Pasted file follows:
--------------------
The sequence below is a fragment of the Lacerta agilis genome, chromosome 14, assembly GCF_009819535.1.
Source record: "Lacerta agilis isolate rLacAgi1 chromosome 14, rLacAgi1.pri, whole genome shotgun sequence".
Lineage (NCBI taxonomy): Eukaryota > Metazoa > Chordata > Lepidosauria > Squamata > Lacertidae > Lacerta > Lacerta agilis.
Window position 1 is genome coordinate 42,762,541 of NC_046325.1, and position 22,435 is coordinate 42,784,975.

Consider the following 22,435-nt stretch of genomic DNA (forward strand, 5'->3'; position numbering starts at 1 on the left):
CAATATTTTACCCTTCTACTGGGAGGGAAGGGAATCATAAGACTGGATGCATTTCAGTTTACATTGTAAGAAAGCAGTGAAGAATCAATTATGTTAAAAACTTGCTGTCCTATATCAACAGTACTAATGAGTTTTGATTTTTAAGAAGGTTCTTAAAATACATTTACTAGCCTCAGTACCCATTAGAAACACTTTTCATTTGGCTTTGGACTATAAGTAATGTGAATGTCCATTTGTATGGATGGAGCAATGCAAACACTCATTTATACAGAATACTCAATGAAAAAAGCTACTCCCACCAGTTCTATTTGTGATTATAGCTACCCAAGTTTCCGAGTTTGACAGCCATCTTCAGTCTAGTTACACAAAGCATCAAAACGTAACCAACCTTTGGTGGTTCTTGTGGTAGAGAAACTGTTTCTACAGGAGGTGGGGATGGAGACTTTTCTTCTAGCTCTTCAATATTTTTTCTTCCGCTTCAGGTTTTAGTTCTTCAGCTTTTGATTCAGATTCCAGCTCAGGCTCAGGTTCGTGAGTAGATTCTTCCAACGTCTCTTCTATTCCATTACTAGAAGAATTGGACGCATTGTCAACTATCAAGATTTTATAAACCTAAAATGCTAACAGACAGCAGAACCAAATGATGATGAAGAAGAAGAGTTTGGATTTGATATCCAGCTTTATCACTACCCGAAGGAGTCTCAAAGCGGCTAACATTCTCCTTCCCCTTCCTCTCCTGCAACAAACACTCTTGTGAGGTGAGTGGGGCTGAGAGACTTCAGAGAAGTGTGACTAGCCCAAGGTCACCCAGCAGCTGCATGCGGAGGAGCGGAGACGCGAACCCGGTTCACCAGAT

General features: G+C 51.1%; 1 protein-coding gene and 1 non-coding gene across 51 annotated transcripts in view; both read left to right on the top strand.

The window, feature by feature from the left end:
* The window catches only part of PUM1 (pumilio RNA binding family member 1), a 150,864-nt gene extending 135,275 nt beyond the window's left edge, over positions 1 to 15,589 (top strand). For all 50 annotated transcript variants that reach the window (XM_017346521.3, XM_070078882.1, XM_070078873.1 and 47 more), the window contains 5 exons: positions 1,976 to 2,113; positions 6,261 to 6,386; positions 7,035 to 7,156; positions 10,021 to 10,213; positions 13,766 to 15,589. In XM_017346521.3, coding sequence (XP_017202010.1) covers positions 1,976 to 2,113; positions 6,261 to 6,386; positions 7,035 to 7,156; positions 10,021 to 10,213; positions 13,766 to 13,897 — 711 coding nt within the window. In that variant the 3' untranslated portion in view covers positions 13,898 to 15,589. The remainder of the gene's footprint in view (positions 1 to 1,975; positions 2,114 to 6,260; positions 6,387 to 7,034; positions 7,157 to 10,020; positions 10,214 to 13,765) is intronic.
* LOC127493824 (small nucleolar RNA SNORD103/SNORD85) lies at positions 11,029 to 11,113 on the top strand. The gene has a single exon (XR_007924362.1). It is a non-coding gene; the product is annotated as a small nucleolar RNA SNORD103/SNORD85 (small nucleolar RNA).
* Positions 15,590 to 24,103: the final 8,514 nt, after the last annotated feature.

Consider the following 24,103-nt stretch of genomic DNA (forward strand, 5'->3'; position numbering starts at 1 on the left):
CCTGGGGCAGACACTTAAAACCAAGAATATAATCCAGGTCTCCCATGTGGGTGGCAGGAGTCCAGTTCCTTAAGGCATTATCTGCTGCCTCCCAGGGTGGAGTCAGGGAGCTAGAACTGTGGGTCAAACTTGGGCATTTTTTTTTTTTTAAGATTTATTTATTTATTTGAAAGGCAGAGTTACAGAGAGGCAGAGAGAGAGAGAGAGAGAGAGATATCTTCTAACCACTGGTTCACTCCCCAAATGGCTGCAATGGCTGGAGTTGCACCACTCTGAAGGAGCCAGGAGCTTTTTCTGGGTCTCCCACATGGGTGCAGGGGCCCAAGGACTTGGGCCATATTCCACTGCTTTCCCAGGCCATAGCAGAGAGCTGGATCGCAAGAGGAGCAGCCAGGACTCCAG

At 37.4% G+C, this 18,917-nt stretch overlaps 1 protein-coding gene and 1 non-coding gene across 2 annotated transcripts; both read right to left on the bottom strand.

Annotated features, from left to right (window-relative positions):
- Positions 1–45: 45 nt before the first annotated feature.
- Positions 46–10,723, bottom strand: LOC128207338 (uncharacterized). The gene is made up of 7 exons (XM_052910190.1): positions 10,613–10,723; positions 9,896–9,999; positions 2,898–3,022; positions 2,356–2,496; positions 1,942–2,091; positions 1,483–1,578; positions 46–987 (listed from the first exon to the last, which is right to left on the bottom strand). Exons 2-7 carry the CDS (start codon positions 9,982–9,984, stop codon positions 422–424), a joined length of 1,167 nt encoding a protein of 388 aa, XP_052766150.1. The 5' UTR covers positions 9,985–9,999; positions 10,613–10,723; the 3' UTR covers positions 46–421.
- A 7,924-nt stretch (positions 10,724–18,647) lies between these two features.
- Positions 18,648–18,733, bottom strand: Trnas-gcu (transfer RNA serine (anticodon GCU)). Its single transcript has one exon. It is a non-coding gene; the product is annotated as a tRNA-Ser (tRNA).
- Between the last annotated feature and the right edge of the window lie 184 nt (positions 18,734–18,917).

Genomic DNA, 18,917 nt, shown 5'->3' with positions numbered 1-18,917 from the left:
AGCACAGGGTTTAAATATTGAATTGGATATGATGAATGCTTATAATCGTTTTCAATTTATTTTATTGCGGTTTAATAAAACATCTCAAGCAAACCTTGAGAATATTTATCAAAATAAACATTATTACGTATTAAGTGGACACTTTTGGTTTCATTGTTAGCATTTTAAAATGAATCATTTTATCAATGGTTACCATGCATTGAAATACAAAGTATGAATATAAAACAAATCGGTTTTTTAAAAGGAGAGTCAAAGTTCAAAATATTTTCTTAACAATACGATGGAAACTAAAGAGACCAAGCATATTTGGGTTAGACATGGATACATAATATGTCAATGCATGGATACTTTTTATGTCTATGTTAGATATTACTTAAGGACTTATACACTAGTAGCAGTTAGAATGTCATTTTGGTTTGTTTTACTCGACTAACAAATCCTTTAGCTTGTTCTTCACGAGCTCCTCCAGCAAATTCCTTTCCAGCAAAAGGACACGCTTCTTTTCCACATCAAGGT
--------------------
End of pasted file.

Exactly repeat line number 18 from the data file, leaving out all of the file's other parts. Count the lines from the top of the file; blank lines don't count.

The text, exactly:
- A 7,924-nt stretch (positions 10,724–18,647) lies between these two features.